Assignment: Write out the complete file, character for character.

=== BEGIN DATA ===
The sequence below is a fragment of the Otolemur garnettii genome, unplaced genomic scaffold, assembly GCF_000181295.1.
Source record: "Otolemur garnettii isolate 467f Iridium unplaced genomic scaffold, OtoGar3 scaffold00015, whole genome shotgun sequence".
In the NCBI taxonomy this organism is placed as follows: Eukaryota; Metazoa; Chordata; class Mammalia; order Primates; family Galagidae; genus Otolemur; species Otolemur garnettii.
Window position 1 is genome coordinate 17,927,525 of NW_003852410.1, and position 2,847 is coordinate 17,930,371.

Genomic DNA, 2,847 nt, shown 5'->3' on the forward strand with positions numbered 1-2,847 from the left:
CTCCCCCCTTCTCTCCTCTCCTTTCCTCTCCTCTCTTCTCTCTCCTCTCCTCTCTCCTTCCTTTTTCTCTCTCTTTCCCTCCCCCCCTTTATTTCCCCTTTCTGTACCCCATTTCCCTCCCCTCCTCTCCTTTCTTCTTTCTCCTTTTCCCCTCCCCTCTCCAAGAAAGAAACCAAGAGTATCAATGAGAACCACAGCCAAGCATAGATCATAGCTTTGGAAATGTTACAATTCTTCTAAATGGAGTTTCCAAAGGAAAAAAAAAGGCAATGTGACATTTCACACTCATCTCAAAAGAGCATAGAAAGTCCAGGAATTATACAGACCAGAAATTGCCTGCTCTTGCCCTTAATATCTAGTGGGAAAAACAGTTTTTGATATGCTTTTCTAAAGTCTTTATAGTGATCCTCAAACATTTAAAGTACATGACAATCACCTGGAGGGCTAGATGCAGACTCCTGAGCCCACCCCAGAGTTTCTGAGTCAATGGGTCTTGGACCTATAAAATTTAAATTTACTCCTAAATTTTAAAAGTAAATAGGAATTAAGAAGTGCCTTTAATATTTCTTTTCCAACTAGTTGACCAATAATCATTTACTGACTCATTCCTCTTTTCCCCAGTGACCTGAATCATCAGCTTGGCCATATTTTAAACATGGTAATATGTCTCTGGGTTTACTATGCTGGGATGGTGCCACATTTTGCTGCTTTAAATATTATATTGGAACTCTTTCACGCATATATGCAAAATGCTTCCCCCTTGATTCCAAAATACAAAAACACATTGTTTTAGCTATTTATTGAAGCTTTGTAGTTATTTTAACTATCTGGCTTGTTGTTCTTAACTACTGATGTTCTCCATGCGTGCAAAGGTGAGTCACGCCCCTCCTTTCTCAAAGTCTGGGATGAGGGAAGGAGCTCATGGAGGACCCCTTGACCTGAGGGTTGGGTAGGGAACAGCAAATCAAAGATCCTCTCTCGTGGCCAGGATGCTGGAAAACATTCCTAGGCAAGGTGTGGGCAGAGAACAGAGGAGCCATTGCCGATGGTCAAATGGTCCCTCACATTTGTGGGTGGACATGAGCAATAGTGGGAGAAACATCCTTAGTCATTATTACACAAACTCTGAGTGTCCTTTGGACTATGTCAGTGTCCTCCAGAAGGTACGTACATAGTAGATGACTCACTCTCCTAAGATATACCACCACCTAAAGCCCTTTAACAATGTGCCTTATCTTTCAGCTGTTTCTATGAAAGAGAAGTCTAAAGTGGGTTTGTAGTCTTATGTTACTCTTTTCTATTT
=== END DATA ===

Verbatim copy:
The sequence below is a fragment of the Otolemur garnettii genome, unplaced genomic scaffold, assembly GCF_000181295.1.
Source record: "Otolemur garnettii isolate 467f Iridium unplaced genomic scaffold, OtoGar3 scaffold00015, whole genome shotgun sequence".
In the NCBI taxonomy this organism is placed as follows: Eukaryota; Metazoa; Chordata; class Mammalia; order Primates; family Galagidae; genus Otolemur; species Otolemur garnettii.
Window position 1 is genome coordinate 17,927,525 of NW_003852410.1, and position 2,847 is coordinate 17,930,371.

Genomic DNA, 2,847 nt, shown 5'->3' on the forward strand with positions numbered 1-2,847 from the left:
CTCCCCCCTTCTCTCCTCTCCTTTCCTCTCCTCTCTTCTCTCTCCTCTCCTCTCTCCTTCCTTTTTCTCTCTCTTTCCCTCCCCCCCTTTATTTCCCCTTTCTGTACCCCATTTCCCTCCCCTCCTCTCCTTTCTTCTTTCTCCTTTTCCCCTCCCCTCTCCAAGAAAGAAACCAAGAGTATCAATGAGAACCACAGCCAAGCATAGATCATAGCTTTGGAAATGTTACAATTCTTCTAAATGGAGTTTCCAAAGGAAAAAAAAAGGCAATGTGACATTTCACACTCATCTCAAAAGAGCATAGAAAGTCCAGGAATTATACAGACCAGAAATTGCCTGCTCTTGCCCTTAATATCTAGTGGGAAAAACAGTTTTTGATATGCTTTTCTAAAGTCTTTATAGTGATCCTCAAACATTTAAAGTACATGACAATCACCTGGAGGGCTAGATGCAGACTCCTGAGCCCACCCCAGAGTTTCTGAGTCAATGGGTCTTGGACCTATAAAATTTAAATTTACTCCTAAATTTTAAAAGTAAATAGGAATTAAGAAGTGCCTTTAATATTTCTTTTCCAACTAGTTGACCAATAATCATTTACTGACTCATTCCTCTTTTCCCCAGTGACCTGAATCATCAGCTTGGCCATATTTTAAACATGGTAATATGTCTCTGGGTTTACTATGCTGGGATGGTGCCACATTTTGCTGCTTTAAATATTATATTGGAACTCTTTCACGCATATATGCAAAATGCTTCCCCCTTGATTCCAAAATACAAAAACACATTGTTTTAGCTATTTATTGAAGCTTTGTAGTTATTTTAACTATCTGGCTTGTTGTTCTTAACTACTGATGTTCTCCATGCGTGCAAAGGTGAGTCACGCCCCTCCTTTCTCAAAGTCTGGGATGAGGGAAGGAGCTCATGGAGGACCCCTTGACCTGAGGGTTGGGTAGGGAACAGCAAATCAAAGATCCTCTCTCGTGGCCAGGATGCTGGAAAACATTCCTAGGCAAGGTGTGGGCAGAGAACAGAGGAGCCATTGCCGATGGTCAAATGGTCCCTCACATTTGTGGGTGGACATGAGCAATAGTGGGAGAAACATCCTTAGTCATTATTACACAAACTCTGAGTGTCCTTTGGACTATGTCAGTGTCCTCCAGAAGGTACGTACATAGTAGATGACTCACTCTCCTAAGATATACCACCACCTAAAGCCCTTTAACAATGTGCCTTATCTTTCAGCTGTTTCTATGAAAGAGAAGTCTAAAGTGGGTTTGTAGTCTTATGTTACTCTTTTCTATTT